Medication for opioid use disorder based on race, age, insurance

Publication
Article
Contemporary OB/GYN JournalVol 68 No 06
Volume 68
Issue 06

The CDC has released a report on data collected by the Maternal and Infant Network to Understand Outcomes Associated with Medication for Opioid Use Disorder During Pregnancy, indicating medication for opioid use disorder is more often given to individuals who are White, older, and have private insurance.

Medication for opioid use disorder based on race, age, insurance | Image Credit: © Kimberly Boyles - © Kimberly Boyles - stock.adobe.com.

Medication for opioid use disorder based on race, age, insurance | Image Credit: © Kimberly Boyles - © Kimberly Boyles - stock.adobe.com.

Disparities in medication for opioid use disorder (MOUD) have been observed based on race, age, and insurance status, according to data recently published by the CDC.

In the United States, an increased rate in cases of opioid use disorder (OUD) has been observedamong pregnant women, from 1.5 per 1000 delivery hospitalizations in 1999 to 6.5 per 1000 delivery hospitalizations in 2014. MOUD such as buprenorphine and methadone are often given to pregnant women with OUD, but knowledge on risks and benefits remains lacking.

Though other treatment options are not often observed as first-line treatment, patients may receive nonpharmacologic options, switch between different types of MOUD, or have active substance use during pregnancy. These complexities have brought about the need to collect comprehensive data on MOUD administration.

In the CDC’s report, data on individuals with OUD during pregnancy was evaluated from a collaboration between the CDC and the Public Health Informatics Institute.

Data collection was accomplished through a surveillance network known as the Maternal and Infant Network to Understand Outcomes Associated with Medication for Opioid Use Disorder During Pregnancy (MAT-LINK). “Maternal” was defined as anyone who is pregnant or postpartum.

MAT-LINK collected data from clinical sites and medical records such as public health reports, electric health records (EHRs), laboratory records,pharmaceutical management systems, and state surveillance data. Data abstraction varied between clinical sites, along with use and transformation of EHR data. This prevented the use of a preset algorithm for data extraction.

Data quality was reviewed through automatic and manual checks by the clinical sites. This process included dual entry verification for 10% of abstracted dyads and comparisons between the data and expectations from clinical experiences. Errors found were spot checked and fixed using chart reviews. Further quality checks were conducted by the CDC.

The study cohort included individuals with OUD during pregnancy who received MOUD. MOUD was defined as methadone, naltrexone, and buprenorphine with or without naloxone. While buprenorphine-based medications for pain management were not included as MOUD, they were considered as potential co-exposure with other medications. 

Clinical sites provided data on all diagnoses of OUD during pregnancy to allow a non-MOUD population to comprise a control group.Longitudinal data on pregnant individuals through 1 year postpartum and diagnosis codes up to 6 years postpartum were also collected. Maternal history included demographic and pregnancy-related data.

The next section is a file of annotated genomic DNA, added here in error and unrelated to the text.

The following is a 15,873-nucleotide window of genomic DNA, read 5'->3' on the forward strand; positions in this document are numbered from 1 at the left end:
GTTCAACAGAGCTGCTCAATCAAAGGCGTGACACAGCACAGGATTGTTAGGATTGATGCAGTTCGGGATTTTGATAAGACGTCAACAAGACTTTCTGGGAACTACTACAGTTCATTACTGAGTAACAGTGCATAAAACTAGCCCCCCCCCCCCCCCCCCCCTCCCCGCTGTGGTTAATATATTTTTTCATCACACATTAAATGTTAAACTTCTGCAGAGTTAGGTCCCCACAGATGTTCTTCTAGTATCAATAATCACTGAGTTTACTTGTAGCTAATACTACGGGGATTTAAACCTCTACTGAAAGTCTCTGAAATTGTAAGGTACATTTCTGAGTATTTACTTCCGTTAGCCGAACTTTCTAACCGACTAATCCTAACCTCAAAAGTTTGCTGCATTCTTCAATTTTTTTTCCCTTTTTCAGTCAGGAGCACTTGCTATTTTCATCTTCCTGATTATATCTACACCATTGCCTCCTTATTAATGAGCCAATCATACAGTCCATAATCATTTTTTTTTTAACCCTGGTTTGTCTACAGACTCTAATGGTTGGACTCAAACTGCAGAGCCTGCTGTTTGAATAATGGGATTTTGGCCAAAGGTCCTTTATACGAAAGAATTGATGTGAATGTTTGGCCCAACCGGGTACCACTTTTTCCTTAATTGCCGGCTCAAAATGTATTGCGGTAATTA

MOUD data included initiation, duration, and dosing patterns. Data comparison was based on timepoints during pregnancy.Short- and long-term child outcomes were collected through hospitalizations, acute care visits, and routine follow-up visits.

Pregnancy and delivery variables were also collected, including newborn measurement, delivery type, pain management, infection data, newborn care, discharge and readmission data, neonatal abstinence syndrome, neonatal opioid withdrawal syndrome, and both neonatal abstinence syndrome and neonatal opioid withdrawal syndrome.

In the postpartum period, data was collected on depression, anxiety, contraception, substance exposure laboratory results, substance use screening,inpatient or residential stays, and MOUD.

There were 5541 pregnancies reported, 79.1% of which used MOUD and 20.9% of which did not use MOUD. The mean maternal age was 29.7 years, and 86.3% of participants were White, 5.8% Black, 4.7% other races, 25.4% Hispanic, 2.6% American Indian or Alaska Native, and less than 1% Asian, Native Hawaiian, orother Pacific Islander.

Public insurance was seen in 81.6% of patients, private in 15.9%, none in 2.3%, and other in under 1%. Besides ethnicity and urbanicity, all demographic characteristics had significant impacts on MOUD administration. Patients were more likely to receive MOUD if they were White, older, and had public insurance. 

These results were consistent with those found in other populations, providing information to support care for pregnant individuals with OUD. With further data analysis and collaboration, the MAT-LINK system will be able to provide lessons for care in individuals with substance use during pregnancy.

Reference

Miele K, Kim SY, Jones R, et al. Medication for opioid use disorder during pregnancy — maternal and infant network to understand outcomes associated with use of medication for opioid use disorder during pregnancy (MAT-LINK), 2014–2021. MMWR Surveill Summ. 2023;72(3):1-14. doi:10.15585/mmwr.ss7203a1.

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